“…but everything must go.”

In the past three weeks, many have asked me: “Are you sure you want to close this blog?” My answer is, well, yes, I am – I wouldn’t have announced it otherwise. But it doesn’t mean it’ll be easy. Shalla – we weren’t together yet when I started this thing seven years and three weeks ago – said it’ll probably take me two months to deal with the empty space turning this blog off will leave. But I’m sure it’ll be filled up by all of the other things I’ve had to juggle these past couple of years. There’s also this thing about quitting when you’re still doing well – well, I doubt that in the grand scheme of things we were, but it’s better than being really disappointed with not being able to do what you want to do when you can still do it. And so, it’s time. Seven years is a good run, they say, and I agree. Seven years will mean nothing in the long run, and I don’t mind that. It still has been a pleasure going through all of these tangents, musical or otherwise, and meeting all of you along the way. That’s gotta last longer, even just for a bit.

“So long, and good night.”

“Helena” by My Chemical Romance | I haven’t been here in a while. And, to be honest, I’ve only come back to say goodbye – I’m a part of this blog, after all. The stuff I listen to are, arguably, polarizing. There are days when I can only tolerate Mozart sonatas, days when I listen to GFriend on repeat, and days when my tweet playlist reigns supreme. I like them all, and I wrote about them. I haven’t written anything in a long time, and although I feel a tinge of regret (or perhaps even guilt), I still don’t feel like doing it. But who knows, right? After all, I find myself going back to the things I got bored with after liking it for so long, like this final song here. I lived for My Chemical Romance, but five years later I dropped them. Five more years later I found myself adding them to my Spotify playlist. Same happened with my K-pop playlist. Things happen in cycles, after all. Maybe in seven years Niko will start blogging about music again. And I might be writing again by then, too. Who knows, right? For now, so long. [SY]

“I just want to leave to say that I did.”

“Portland” by Andrea von Kampen | Consider this a remnant of what could have been. I was planning at least two essays in the blog’s final weeks, but none of them will be published now, at least not here; I got really busy the past couple of weeks, and today what’s left of my strength is gone because I’m sick. But soldier on we must. I’m writing about Nebraskan folkie Andrea von Kampen because she appears on that Spotify playlist Shalla made that was going to be the subject of one of those essays. It’s her song “Desdemona”, which we’ve somehow transformed into a reaction to anything. Inside jokes aside, there’s something about her voice that pulls you in: it’s clear but it’s broken, if you could call it that; and not at all boring. “Portland” is part of her new album Old Country, which dropped a couple of months back. I hope to have time to listen to that, but this song is a beaut, simply said. No punchlines about that. [NB]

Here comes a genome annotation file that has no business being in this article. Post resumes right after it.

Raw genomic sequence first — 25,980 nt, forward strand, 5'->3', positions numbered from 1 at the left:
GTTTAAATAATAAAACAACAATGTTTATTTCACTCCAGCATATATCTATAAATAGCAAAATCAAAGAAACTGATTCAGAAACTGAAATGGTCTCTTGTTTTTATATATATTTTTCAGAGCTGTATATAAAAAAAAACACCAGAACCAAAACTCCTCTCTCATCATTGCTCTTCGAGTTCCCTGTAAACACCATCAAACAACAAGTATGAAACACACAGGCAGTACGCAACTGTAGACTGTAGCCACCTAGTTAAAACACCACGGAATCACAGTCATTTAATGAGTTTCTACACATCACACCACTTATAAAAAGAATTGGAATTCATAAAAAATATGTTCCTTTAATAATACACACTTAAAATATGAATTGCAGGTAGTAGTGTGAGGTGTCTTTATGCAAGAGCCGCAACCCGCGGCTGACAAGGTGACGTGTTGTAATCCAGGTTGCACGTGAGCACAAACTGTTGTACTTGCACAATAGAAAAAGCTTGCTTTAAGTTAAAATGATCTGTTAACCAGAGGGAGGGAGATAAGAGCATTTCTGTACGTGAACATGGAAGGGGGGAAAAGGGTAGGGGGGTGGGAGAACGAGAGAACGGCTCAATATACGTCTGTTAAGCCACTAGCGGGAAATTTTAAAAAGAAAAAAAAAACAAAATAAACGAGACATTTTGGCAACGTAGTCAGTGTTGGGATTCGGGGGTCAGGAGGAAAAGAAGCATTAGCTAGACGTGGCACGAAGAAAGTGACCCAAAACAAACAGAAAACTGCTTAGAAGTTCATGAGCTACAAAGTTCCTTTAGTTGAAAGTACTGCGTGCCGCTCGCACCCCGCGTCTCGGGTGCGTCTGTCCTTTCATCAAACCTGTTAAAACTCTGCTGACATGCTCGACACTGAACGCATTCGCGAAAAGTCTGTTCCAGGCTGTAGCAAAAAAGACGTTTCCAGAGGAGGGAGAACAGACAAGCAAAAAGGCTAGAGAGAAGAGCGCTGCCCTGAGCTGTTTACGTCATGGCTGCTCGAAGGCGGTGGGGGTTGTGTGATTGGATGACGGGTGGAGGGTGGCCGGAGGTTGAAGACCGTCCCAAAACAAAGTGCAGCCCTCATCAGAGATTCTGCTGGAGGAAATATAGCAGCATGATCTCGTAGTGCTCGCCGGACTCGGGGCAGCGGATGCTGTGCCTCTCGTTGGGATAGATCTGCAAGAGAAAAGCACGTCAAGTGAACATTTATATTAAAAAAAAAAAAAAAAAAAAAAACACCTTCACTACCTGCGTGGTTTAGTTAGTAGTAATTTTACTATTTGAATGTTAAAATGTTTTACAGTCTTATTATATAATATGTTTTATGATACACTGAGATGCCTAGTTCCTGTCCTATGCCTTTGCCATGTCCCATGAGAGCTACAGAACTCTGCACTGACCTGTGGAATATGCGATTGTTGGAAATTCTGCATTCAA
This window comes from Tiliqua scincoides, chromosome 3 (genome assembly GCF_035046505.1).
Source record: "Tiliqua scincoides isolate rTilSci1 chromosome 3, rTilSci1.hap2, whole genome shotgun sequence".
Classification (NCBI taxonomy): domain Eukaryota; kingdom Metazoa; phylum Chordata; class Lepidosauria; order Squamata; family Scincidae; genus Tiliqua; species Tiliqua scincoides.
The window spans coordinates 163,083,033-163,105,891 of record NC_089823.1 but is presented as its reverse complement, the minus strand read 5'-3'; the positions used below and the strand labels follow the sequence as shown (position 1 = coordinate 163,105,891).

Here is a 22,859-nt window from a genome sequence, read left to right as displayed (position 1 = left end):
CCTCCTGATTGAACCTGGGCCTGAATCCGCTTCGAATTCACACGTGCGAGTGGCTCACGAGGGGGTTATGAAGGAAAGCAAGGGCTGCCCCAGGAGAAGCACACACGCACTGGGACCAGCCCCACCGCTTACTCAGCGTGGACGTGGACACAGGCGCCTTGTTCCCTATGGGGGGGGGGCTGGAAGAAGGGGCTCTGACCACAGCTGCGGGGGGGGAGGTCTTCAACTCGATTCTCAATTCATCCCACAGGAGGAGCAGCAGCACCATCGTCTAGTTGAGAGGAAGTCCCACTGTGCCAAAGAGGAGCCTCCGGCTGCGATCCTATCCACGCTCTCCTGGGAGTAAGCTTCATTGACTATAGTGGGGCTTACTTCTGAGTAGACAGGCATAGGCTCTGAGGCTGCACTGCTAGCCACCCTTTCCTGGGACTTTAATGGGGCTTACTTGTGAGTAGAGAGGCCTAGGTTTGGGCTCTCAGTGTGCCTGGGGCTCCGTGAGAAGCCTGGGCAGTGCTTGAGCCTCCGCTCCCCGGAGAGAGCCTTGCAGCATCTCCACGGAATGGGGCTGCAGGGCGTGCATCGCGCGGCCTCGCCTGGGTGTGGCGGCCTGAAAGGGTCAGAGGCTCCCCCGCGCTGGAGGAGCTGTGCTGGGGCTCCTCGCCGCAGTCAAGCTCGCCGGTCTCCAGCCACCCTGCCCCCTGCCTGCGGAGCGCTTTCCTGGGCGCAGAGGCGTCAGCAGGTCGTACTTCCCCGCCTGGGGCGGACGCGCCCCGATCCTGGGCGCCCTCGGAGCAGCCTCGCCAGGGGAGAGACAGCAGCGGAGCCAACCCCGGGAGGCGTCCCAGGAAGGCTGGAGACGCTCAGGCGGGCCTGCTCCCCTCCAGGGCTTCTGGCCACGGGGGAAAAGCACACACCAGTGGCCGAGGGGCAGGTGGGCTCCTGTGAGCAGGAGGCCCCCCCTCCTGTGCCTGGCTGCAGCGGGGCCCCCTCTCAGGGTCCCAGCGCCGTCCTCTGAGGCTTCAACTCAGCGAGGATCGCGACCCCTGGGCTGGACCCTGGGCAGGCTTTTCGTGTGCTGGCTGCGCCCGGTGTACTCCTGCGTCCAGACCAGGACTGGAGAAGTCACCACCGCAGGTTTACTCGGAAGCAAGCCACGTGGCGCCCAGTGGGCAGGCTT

“Talk away the pain for the very last time.”

“Last Days on Earth” by Tears for Fears | So, here we go – this blog’s final ever week. Nobody cares, I know, but I do, but then, I have been quite busy that I haven’t had any time to put into place the plans I actually have for these past few weeks. So, a song I’ve long loved, shorn of the agenda this blog found itself having to be part of these past few years. I don’t think anybody remembers a time when Jam 88.3 played stuff like this rather than the too-cool-for-school alternative it specializes in now. It’s an album track, from the arguably obscure Tears for Fears reunion record, and it sounds good even if the song is maybe about euthanasia. (So it applies here more?) Death. Definitely death. Our last four days are here, and I have so much left to do I’m feeling extra stressed out. But that’s why we’re closing this thing down… [NB]

“I am so blissfully unaware of everything.”

“Hypersonic Missiles” by Sam Fender | All right, so I have heard of Sam Fender before. When you win the Critics’ Award at the Brits – the one award they announce early on – you get my curiosity, because likely you’re coming from slightly out of nowhere, and also, you really do tend to be prominent. I’ve listened to “That Sound” and “Play God”, both songs with an intense sound behind it. And then you listen to his third single, which leans more heavily on the sociopolitical commentary. That’s never a bad thing. We always will need someone who’s more willing to speak (or sing, in this case) about bigger things than lost love. And then the saxophone kicks in and everything clicks together, about how he’s clearly taking his cues from Bruce Springsteen. Man, the saxophone. Well, I am a fan of the instrument deployed well, and that last bit was a rush, alongside everything building up to what clearly is the end of hope, or the end of hopelessness. [NB]